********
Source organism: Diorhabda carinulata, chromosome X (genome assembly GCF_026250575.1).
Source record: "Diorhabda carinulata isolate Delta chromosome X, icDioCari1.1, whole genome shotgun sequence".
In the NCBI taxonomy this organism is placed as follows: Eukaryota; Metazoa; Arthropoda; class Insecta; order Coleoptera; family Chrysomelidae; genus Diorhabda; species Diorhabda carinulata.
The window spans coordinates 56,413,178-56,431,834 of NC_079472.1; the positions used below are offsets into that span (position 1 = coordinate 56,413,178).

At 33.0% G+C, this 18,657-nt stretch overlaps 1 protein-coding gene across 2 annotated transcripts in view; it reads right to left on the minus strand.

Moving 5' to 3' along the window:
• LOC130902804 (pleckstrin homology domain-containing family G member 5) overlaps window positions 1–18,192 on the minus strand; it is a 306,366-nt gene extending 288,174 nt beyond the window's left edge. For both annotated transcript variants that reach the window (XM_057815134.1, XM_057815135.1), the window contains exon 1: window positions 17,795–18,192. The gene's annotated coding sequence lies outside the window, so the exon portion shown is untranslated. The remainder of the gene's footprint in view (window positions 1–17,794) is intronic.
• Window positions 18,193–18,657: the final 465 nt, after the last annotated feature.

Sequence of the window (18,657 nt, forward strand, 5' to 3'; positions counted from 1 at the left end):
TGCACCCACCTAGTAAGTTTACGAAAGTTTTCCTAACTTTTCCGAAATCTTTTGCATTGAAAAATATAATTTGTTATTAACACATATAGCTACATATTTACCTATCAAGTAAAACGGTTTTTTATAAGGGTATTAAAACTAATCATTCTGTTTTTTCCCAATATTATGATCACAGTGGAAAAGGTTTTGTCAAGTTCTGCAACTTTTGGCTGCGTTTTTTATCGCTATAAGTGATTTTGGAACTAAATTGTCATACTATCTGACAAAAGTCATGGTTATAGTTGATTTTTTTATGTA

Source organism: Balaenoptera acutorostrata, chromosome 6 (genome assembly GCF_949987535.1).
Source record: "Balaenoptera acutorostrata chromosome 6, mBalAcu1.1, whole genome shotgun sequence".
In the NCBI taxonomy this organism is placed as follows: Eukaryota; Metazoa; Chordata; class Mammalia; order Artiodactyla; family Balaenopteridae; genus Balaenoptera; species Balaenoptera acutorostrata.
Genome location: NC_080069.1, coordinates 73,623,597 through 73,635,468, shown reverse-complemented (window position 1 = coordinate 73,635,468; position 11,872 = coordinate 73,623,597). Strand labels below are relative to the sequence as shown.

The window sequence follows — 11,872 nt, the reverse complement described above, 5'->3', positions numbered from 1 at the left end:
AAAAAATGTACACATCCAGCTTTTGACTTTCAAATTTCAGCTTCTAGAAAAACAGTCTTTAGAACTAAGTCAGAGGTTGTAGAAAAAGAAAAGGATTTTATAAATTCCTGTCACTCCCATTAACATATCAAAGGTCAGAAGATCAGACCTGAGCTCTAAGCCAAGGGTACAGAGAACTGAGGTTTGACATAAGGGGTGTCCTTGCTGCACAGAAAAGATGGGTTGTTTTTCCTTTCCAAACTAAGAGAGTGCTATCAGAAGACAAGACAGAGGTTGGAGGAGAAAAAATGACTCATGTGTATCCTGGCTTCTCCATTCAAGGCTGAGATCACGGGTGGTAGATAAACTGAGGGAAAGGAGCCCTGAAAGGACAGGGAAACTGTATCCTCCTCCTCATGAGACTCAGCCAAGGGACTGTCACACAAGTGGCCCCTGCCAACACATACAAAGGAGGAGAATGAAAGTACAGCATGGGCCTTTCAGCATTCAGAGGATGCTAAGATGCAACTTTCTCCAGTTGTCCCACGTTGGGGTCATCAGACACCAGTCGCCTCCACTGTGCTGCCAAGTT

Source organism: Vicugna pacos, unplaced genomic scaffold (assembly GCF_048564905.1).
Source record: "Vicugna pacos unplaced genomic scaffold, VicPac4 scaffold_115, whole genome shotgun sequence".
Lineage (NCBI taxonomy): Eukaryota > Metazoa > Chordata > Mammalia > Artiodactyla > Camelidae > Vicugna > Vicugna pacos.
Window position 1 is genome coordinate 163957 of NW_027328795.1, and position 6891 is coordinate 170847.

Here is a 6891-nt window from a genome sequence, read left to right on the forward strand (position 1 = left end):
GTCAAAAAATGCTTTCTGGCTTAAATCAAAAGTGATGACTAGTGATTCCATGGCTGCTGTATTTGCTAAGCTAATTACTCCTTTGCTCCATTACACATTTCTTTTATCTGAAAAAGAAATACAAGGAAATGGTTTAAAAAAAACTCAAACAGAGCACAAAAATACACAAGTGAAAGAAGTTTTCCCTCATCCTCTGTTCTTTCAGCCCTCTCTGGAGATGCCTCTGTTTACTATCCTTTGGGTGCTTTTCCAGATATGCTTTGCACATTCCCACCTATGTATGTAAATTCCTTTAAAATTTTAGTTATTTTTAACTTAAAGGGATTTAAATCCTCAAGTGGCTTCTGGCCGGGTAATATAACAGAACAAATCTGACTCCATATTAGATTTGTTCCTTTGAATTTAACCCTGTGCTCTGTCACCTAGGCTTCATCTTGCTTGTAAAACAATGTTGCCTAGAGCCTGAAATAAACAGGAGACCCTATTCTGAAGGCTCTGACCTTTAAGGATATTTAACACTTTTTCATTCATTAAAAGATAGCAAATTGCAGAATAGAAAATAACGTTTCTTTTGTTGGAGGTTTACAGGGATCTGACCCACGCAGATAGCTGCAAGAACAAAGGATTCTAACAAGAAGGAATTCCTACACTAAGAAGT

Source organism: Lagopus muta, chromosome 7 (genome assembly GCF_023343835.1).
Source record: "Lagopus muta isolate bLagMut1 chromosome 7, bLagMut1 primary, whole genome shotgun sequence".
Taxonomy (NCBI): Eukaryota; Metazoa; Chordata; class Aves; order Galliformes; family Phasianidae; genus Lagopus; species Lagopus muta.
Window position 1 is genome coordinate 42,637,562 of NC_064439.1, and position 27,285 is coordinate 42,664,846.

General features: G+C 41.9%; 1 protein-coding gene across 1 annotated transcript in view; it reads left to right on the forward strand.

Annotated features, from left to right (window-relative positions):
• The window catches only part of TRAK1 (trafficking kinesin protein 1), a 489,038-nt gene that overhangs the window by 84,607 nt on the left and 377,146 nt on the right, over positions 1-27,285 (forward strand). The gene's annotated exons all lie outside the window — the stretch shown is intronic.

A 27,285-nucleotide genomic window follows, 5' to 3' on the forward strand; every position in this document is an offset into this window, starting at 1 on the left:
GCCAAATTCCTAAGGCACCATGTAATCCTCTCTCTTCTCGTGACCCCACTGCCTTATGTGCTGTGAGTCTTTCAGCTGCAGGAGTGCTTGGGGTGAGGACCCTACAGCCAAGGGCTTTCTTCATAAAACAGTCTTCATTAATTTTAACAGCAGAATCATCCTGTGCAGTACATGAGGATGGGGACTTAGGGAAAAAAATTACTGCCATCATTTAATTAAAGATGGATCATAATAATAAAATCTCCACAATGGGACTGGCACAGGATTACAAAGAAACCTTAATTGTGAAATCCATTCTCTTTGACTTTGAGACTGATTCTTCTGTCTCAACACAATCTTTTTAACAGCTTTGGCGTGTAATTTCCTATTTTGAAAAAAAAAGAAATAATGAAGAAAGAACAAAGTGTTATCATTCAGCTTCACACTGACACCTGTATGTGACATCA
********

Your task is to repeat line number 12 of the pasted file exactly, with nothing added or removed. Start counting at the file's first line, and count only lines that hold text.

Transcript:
Source record: "Balaenoptera acutorostrata chromosome 6, mBalAcu1.1, whole genome shotgun sequence".